The Art of the Heist: Valuing Art Through It’s Theft
In November 2010, a Chinese porcelain vase that had been languishing for decades in a suburban London “bungalow” sold for an astonishing 69 million dollars. It catapulted into the ranks of established brand names like Picasso, Van Gogh, and Renoir as one of the all-time highest bids at auction. It was a first for a Chinese artwork, and not even a painting at that. The sale made headlines all over the world, and no wonder: who wouldn’t, in economically grim times, warm to a color piece of unsuspecting suburbanites rummaging through Granny’s old clutter and stumbling upon a musty old thing that turned out to be worth millions?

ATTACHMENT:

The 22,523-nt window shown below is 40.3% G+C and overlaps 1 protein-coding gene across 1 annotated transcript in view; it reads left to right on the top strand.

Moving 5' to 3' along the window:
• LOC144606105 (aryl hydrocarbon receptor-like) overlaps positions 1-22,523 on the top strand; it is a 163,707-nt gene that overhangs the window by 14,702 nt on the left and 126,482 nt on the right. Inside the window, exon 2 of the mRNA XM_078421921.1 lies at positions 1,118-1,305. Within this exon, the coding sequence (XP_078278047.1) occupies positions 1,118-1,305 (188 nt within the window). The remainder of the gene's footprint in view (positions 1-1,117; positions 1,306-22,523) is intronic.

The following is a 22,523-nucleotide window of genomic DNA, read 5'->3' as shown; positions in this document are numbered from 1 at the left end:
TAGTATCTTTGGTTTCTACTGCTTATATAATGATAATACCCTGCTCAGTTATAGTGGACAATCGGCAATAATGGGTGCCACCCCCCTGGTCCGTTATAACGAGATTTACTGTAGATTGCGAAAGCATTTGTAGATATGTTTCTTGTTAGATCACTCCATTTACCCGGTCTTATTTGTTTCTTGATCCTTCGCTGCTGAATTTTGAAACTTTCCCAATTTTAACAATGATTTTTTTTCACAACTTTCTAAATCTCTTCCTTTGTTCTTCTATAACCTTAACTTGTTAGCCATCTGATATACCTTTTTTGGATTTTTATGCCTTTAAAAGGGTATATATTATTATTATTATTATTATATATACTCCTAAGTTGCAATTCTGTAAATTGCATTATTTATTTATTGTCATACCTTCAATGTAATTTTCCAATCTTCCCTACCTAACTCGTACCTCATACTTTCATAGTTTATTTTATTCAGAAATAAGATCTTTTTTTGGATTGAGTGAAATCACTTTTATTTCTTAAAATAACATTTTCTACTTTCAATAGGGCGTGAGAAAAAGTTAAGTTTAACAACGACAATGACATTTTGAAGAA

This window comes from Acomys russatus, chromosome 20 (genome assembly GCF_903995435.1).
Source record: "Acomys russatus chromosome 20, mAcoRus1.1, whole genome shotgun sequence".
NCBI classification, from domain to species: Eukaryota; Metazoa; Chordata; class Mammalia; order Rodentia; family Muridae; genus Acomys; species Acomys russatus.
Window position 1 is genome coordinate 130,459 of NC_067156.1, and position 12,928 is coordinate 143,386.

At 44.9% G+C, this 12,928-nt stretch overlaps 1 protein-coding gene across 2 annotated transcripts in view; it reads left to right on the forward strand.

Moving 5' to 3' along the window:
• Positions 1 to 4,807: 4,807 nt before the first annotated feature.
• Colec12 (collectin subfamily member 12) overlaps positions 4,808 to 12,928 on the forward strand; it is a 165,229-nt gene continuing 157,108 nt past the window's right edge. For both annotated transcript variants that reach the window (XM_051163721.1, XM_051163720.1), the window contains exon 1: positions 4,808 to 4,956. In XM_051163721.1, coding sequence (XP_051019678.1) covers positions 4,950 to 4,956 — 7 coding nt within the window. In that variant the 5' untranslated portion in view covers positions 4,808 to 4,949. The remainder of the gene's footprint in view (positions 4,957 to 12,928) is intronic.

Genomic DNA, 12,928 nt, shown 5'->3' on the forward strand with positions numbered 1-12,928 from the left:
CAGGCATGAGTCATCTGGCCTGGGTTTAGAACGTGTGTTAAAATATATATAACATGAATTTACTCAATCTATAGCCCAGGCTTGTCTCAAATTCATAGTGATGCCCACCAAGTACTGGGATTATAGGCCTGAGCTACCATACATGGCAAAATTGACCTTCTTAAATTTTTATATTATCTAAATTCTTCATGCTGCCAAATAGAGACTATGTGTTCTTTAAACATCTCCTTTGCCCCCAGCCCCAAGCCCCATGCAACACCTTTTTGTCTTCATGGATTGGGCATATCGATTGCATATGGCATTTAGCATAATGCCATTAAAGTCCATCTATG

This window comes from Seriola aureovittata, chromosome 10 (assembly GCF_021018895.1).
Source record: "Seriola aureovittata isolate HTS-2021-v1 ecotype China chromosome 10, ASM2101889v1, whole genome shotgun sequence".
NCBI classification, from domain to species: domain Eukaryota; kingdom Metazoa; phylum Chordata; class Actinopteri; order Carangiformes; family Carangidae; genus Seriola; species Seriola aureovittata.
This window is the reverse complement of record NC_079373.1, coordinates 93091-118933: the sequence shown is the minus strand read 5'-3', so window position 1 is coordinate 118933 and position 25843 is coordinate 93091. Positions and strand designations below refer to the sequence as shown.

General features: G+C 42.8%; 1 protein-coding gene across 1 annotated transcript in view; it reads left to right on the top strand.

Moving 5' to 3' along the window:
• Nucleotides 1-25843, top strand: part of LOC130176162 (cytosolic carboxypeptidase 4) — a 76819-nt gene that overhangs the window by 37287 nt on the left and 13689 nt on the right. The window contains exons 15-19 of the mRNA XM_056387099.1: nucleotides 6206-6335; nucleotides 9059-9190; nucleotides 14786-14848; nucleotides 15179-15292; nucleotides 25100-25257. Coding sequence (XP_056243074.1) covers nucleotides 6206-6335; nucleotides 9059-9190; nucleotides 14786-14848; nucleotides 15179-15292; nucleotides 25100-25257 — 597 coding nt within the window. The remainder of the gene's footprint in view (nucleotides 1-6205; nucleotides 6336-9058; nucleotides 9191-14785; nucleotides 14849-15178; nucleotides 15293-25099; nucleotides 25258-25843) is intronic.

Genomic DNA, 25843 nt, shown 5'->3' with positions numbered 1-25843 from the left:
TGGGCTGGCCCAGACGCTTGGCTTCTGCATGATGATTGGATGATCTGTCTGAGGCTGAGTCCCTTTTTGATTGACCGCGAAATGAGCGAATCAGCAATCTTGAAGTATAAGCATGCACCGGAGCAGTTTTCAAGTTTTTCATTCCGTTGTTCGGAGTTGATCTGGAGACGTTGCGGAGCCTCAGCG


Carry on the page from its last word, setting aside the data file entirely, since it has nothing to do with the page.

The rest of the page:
The vase was found by the relatives of one Patricia Newman as they were sorting through her modest property in Pinner, England, after her death. A regional auction house in neighboring West Ruislip had sent out a flyer asking for inventory from just such house clearances, and so in September 2010 some of Mrs. Newman’s old belongings, including a colorful sixteen-inch vase with lively goldfish decorations, ended up at Bainbridge’s. While the most recent haul was being sorted, a consulting appraiser walked by the vase shelved unceremoniously in storage and remarked that if real, the extraordinary piece could easily fetch “1.5 million pounds.” After further archival investigation, the appraiser, Luan Grocholski, concluded that the vase was the genuine article: an imperial porcelain fired in the famous Jingdezhen kilns, created for the pleasure of Emperor Qianlong (r. 1735-1796), fourth Qing Dynasty ruler to control China, and likely situated in the fine rooms of either the Forbidden City or the Summer Palace in the capital city Beijing.